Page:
Applying lubricant in a process called fatliquoring protects leather from cracking. The lubricant penetrates the weave to separate fibers in order to prevent the fibers from rubbing against one another and damaging the material. Fatliquored leather is soft, flexible, and slightly water repellent. Natural fats and waxes are often used as lubricants; however, such materials are susceptible to oxidation and hydrolysis.
Researchers at Sichuan University have created an alternative to conventional leather lubricants using synthetic copolymers. The copolymers are based on acrylic acid and stearyl acrylate, and contain both hydrophilic carboxyl groups and hydrophobic long alkyl groups, making the copolymers amphiphilic. The hydrophilic groups associate with the collagen in the leather via hydrogen bonding or ionic bonds, while the hydrophobic groups separate the internal fibers. The fiber separation is clearly seen in the SEM micrographs in the below image.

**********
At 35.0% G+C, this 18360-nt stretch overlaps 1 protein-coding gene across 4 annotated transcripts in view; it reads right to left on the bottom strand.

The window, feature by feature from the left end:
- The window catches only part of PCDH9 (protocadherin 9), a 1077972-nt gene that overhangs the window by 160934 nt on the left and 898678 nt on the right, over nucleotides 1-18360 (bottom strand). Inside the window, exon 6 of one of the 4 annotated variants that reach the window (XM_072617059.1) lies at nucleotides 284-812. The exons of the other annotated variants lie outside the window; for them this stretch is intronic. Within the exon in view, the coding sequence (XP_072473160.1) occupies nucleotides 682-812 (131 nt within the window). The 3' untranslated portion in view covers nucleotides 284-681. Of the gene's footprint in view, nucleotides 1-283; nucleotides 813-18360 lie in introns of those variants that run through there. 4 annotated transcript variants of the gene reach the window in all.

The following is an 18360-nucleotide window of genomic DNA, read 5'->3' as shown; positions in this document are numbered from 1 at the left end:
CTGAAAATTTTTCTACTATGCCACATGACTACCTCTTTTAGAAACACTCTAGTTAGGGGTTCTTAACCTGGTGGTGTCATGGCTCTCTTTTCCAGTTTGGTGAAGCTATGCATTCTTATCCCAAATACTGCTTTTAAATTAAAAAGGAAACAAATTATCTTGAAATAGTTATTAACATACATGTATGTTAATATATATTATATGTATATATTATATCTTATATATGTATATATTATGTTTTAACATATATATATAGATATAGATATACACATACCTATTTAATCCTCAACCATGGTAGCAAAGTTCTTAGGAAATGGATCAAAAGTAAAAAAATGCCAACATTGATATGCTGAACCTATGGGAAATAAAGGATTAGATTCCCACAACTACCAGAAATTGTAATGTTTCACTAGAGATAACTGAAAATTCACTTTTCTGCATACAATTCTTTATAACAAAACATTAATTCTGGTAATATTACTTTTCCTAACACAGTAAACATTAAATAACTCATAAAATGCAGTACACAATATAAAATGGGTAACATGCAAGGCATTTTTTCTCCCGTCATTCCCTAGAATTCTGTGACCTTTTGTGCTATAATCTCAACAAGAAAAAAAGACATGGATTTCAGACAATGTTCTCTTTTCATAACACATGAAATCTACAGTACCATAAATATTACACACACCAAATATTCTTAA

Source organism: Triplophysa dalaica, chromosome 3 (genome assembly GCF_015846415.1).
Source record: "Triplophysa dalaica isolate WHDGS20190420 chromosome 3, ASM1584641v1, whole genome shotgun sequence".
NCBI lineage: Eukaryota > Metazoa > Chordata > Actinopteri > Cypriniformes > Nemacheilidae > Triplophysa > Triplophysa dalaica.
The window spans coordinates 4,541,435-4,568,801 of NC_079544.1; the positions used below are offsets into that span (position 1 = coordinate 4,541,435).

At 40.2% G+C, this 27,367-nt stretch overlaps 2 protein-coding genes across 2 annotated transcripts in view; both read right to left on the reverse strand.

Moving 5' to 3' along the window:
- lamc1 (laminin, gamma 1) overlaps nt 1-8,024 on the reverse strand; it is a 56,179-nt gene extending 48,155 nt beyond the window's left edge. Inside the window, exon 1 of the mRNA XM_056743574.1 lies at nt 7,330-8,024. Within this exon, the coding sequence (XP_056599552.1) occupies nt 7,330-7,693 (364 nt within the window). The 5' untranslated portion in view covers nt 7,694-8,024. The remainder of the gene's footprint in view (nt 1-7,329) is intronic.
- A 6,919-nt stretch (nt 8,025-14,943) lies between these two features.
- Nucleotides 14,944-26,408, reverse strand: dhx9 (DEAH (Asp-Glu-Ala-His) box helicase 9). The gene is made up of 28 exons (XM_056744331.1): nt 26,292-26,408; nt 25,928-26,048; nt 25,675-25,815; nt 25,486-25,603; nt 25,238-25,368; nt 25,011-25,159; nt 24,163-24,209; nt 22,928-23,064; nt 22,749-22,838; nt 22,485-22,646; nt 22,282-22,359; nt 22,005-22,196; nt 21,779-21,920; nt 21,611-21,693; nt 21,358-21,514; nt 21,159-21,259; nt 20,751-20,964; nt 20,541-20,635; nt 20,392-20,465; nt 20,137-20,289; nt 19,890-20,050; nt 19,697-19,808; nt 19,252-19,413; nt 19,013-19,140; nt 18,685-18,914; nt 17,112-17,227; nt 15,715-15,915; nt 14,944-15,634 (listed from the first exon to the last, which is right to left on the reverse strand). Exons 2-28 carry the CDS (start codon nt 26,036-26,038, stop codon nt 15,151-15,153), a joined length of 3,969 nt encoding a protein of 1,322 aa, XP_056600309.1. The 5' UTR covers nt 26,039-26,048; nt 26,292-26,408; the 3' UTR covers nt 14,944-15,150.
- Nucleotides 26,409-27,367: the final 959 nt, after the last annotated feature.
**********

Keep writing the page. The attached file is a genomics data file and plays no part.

The molecular weight of the copolymer affects its processing capabilities. Lower molecular weight copolymers (9000–15 000 Da) improve the softness and fiber separation of leather by more easily penetrating the leather surface. Using Nile blue as a visible indicator, the researchers traced the absorption of the copolymer into the leather. As seen in the image above, copolymers with molecular weights under 15 000 Da penetrated the entire sample.
This new lubricant is suitable for use with eco-leather, which is made by layering plant fibers with plant oils rather than using animal skin. The lubricant can be used for both fatliquoring and retanning, reducing the chemicals needed for processing eco-leather to make the fabric even more environmentally friendly.